Posted Image
John Podesta spearphishing email (reconstruction)
Although this email was carefully crafted by Russian intelligence officers to look authentic, this email did not come from Google; there had been no genuine attempt to log in to Podesta’s email from Ukraine, and the link on “Change Password” led to a website operated by the GRU. Steps taken with this email include tricks like constructing the text “Someone has your password” using non-English variants of the letter “o” so as to evade automatic detection by Google’s spam filters.

It was also known before Friday what happened next: Podesta forwarded the email to members of his staff. They wrongly concluded that the email was genuine, and Podesta clicked on the link. We know this because this email chain is among the messages leaked by Wikileaks.

This much we already knew: the “Change Password” button on the phishing email took Podesta to a website controlled by the GRU, but first it bounced through the URL shortening service Bit.ly. Unfortunately for the GRU, here the hackers screwed up. The Bitly link reveals a lot of information about the GRU operation, and using this information we can reconstruct what Podesta saw when he clicked the link:

Posted Image
Reconstruction of the John Podesta phishing page
The indictment confirms that although this website was designed to look like a login page for Google, it was, in fact, operated by the Russian government. But the GRU made a mistake that allowed private-sector researchers to tie the phishing of Podesta to the GRU even before Friday’s indictment. When shortening the spearphishing link to send to Podesta using URL-shortening service Bitly, the GRU officer running the operation was logged in. This error allowed private investigators to connect the Podesta phishing email to huge numbers of other phishing emails sent by the GRU. Mueller now adds that, the specific officer who was logged in was, in fact, Lukashev, and his account name was “john356gh.”

Although this attribution was previously known, the indictment makes public some previously unknown details. For example, it’s now clear that this phishing campaign wasn’t done merely on behalf of the GRU but was done internally by GRU officers directly. We now know which officers at the GRU were at the keyboard conducting the operation: Lukashev managed the spearphishing infrastructure, and another officer, Ivan Sergeyevich Yermakov, spent time researching the specific targets at the DNC who were sent the emails. All of this gives the lie to Russia’s claim Friday, in response to the indictment, that the charges are “mud-slinging” intended to “spoil the atmosphere” ahead of the Trump-Putin summit.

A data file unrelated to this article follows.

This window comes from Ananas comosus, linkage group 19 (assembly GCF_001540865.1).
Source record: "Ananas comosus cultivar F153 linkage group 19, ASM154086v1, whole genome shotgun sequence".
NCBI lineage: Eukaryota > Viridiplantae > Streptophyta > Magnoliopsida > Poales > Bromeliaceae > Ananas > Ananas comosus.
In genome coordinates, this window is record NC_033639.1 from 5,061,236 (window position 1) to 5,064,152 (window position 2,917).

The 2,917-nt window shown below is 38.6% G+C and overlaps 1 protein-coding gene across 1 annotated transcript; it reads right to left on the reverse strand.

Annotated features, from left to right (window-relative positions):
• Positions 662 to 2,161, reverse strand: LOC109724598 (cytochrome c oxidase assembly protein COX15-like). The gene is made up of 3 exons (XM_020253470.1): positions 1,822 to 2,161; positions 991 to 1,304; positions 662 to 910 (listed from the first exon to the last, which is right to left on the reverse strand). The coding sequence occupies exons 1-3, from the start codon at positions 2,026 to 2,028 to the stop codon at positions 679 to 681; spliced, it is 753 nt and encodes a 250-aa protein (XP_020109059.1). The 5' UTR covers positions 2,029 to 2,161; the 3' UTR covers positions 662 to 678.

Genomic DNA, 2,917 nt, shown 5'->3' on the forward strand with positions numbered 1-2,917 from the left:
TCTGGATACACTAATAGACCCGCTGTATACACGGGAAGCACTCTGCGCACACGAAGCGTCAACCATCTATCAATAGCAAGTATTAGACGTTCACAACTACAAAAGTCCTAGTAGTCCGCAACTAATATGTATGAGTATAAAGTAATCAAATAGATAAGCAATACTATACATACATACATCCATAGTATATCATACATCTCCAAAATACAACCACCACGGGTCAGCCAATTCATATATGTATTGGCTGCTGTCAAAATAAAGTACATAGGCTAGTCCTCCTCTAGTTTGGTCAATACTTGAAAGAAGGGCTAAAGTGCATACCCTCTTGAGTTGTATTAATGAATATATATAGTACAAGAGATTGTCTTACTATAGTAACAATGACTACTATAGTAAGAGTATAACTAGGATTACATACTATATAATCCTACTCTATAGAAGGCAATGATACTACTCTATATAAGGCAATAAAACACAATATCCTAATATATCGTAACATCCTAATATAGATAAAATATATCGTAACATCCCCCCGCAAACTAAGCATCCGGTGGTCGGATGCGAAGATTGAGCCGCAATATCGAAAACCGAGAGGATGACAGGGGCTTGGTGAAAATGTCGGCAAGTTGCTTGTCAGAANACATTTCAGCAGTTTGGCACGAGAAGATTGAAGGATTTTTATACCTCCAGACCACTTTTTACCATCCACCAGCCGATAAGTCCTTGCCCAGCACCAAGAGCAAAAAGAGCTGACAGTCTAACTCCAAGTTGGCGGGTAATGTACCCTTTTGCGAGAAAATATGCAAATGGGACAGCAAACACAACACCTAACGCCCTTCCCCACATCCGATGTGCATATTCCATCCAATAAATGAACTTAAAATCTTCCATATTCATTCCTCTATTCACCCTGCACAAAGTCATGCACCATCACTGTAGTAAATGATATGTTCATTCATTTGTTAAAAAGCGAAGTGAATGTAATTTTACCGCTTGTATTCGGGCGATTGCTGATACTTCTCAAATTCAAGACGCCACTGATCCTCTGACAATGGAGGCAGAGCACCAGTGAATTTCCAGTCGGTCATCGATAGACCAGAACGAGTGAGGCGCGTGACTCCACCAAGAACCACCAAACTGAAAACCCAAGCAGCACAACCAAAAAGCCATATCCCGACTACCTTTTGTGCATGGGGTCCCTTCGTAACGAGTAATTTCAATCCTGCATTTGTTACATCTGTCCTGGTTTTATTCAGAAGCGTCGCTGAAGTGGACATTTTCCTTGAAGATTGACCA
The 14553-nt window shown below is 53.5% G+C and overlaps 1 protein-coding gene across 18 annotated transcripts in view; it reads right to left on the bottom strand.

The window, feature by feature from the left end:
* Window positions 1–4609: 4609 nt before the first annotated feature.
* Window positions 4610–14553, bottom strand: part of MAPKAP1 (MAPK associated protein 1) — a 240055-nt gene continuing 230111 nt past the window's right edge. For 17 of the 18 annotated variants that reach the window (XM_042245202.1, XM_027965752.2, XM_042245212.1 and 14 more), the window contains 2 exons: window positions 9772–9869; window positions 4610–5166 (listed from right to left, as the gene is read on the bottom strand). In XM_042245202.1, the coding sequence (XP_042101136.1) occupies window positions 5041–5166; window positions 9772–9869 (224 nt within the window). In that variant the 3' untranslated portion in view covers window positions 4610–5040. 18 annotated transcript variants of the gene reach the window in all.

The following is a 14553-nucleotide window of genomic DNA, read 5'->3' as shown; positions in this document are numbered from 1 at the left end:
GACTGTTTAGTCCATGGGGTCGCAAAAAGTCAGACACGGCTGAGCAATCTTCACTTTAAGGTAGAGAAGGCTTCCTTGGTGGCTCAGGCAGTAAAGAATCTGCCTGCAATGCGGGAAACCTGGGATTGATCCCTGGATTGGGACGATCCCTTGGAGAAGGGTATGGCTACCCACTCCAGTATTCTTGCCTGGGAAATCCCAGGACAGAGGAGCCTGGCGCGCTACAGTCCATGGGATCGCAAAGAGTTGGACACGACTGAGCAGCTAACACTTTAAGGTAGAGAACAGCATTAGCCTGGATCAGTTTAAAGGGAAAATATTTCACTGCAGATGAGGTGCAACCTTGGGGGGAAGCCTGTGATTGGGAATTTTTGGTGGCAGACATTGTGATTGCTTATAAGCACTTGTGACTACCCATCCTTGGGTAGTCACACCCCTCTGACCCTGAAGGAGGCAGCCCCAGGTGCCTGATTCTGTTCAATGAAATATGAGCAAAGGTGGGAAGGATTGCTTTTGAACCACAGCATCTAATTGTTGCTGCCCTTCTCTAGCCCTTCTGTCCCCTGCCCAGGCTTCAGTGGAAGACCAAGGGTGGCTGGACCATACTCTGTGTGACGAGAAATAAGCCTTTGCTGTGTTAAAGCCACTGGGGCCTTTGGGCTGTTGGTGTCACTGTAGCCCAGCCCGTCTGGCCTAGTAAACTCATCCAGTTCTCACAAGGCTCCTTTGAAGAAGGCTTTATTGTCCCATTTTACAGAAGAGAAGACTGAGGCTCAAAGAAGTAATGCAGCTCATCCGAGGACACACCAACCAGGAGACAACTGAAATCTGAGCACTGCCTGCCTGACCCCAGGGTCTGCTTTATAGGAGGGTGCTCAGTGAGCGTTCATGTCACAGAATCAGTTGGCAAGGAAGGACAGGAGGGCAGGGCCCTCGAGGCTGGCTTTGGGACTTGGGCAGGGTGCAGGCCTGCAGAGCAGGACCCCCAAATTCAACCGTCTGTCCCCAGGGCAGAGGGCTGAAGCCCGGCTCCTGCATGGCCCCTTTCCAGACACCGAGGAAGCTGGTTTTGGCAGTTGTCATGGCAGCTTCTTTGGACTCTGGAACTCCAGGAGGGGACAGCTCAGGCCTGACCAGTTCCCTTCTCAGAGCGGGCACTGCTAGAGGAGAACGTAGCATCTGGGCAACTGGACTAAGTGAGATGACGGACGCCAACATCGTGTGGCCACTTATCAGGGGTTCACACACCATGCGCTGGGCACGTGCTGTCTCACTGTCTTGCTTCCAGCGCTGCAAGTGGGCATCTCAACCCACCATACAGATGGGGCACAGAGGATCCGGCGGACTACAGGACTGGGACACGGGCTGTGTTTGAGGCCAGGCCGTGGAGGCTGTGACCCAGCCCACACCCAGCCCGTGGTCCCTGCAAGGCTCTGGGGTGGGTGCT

[...]
This indictment, by contrast, offers a potential factual breakthrough. It tells us that the prior factual premise was wrong: the alleged conduct violating the CFAA continued to occur throughout the summer of 2016. That affects the earlier analysis in two ways. First, it makes clear that the Russians did intend to release the information at the time the hacking occured. Second, and perhaps more important, the indictment alleges that the criminal hacking conspiracy was ongoing at the time individuals in the Trump campaign were in contact with charged and uncharged Russian conspirators, raising the possibility of more straightforward aiding and abetting liability.

In other words, stay tuned. This indictment represents a tightening of the ring in the story of criminal prosecution for the 2016 election hacking. The government has now alleged that the social media manipulations by Russian actors constituted a criminal conspiracy. It has alleged as well that the hacking of Democratic Party and Clinton campaign emails were crimes conducted by officers of the Russian state. The question remains: Who, if anyone, helped?

"Men occasionally stumble over the truth, but most of them pick themselves up and hurry off as if nothing had happened."-- Winston Churchill
"Anyone who has the power to make you believe absurdities has the power to make you commit injustices" Voltaire

#71 Traveler

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Posted 16 July 2018 - 10:33 AM

Meanwhile the NYT neatly summarizes what we all know about the NYC office of the FBI.
"Men occasionally stumble over the truth, but most of them pick themselves up and hurry off as if nothing had happened."-- Winston Churchill
"Anyone who has the power to make you believe absurdities has the power to make you commit injustices" Voltaire

#72 golden_valley

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Posted 16 July 2018 - 10:45 AM

View PostTraveler, on 16 July 2018 - 10:33 AM, said:


I had to laugh a little at this from the article:

Quote

Mr. Kallstrom, who founded a nonprofit that received more than $1.3 million in donations from Mr. Trump, toldMegyn Kelly, “The agents are furious.” In one radio interview, Mr. Kallstrom even called the Clintons a “crime family” akin to the New York Mafia: “It’s like organized crime,” he said, and “the Clinton Foundation is a cesspool.”

I guess he never heard of the many rumors about Trump's business dealings?

#73 indy

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Posted 16 July 2018 - 11:23 AM

Yesterday Trump called the EU our 'foe' and today bad U.S.-Russia relations are the result of 'U.S. foolishness and stupidity'.

You know, I don't think I've ever seriously wished to see somebody keel over from a heart attack before today.

#74 indy